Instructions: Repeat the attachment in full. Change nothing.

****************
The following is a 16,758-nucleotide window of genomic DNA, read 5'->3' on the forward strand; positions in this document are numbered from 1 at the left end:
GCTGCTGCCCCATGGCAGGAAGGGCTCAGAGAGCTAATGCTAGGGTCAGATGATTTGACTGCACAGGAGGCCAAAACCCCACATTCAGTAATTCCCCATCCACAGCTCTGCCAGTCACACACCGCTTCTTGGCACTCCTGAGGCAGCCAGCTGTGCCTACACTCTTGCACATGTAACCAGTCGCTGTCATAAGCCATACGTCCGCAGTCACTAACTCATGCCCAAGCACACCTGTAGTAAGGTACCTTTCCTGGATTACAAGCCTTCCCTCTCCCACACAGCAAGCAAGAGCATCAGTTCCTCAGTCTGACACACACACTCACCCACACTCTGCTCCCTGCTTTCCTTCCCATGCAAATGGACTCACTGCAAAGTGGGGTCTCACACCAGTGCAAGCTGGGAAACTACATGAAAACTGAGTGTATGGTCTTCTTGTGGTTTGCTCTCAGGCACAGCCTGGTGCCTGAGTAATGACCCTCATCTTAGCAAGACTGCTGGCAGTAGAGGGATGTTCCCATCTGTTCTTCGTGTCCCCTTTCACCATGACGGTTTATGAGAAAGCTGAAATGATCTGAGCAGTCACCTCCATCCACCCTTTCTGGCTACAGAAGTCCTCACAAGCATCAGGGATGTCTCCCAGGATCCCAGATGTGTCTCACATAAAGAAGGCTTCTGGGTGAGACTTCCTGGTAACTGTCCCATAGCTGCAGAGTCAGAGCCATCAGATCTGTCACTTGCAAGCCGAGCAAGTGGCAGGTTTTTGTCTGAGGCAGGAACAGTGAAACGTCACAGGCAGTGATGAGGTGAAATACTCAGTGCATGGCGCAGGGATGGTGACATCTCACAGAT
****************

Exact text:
The following is a 16,758-nucleotide window of genomic DNA, read 5'->3' on the forward strand; positions in this document are numbered from 1 at the left end:
GCTGCTGCCCCATGGCAGGAAGGGCTCAGAGAGCTAATGCTAGGGTCAGATGATTTGACTGCACAGGAGGCCAAAACCCCACATTCAGTAATTCCCCATCCACAGCTCTGCCAGTCACACACCGCTTCTTGGCACTCCTGAGGCAGCCAGCTGTGCCTACACTCTTGCACATGTAACCAGTCGCTGTCATAAGCCATACGTCCGCAGTCACTAACTCATGCCCAAGCACACCTGTAGTAAGGTACCTTTCCTGGATTACAAGCCTTCCCTCTCCCACACAGCAAGCAAGAGCATCAGTTCCTCAGTCTGACACACACACTCACCCACACTCTGCTCCCTGCTTTCCTTCCCATGCAAATGGACTCACTGCAAAGTGGGGTCTCACACCAGTGCAAGCTGGGAAACTACATGAAAACTGAGTGTATGGTCTTCTTGTGGTTTGCTCTCAGGCACAGCCTGGTGCCTGAGTAATGACCCTCATCTTAGCAAGACTGCTGGCAGTAGAGGGATGTTCCCATCTGTTCTTCGTGTCCCCTTTCACCATGACGGTTTATGAGAAAGCTGAAATGATCTGAGCAGTCACCTCCATCCACCCTTTCTGGCTACAGAAGTCCTCACAAGCATCAGGGATGTCTCCCAGGATCCCAGATGTGTCTCACATAAAGAAGGCTTCTGGGTGAGACTTCCTGGTAACTGTCCCATAGCTGCAGAGTCAGAGCCATCAGATCTGTCACTTGCAAGCCGAGCAAGTGGCAGGTTTTTGTCTGAGGCAGGAACAGTGAAACGTCACAGGCAGTGATGAGGTGAAATACTCAGTGCATGGCGCAGGGATGGTGACATCTCACAGAT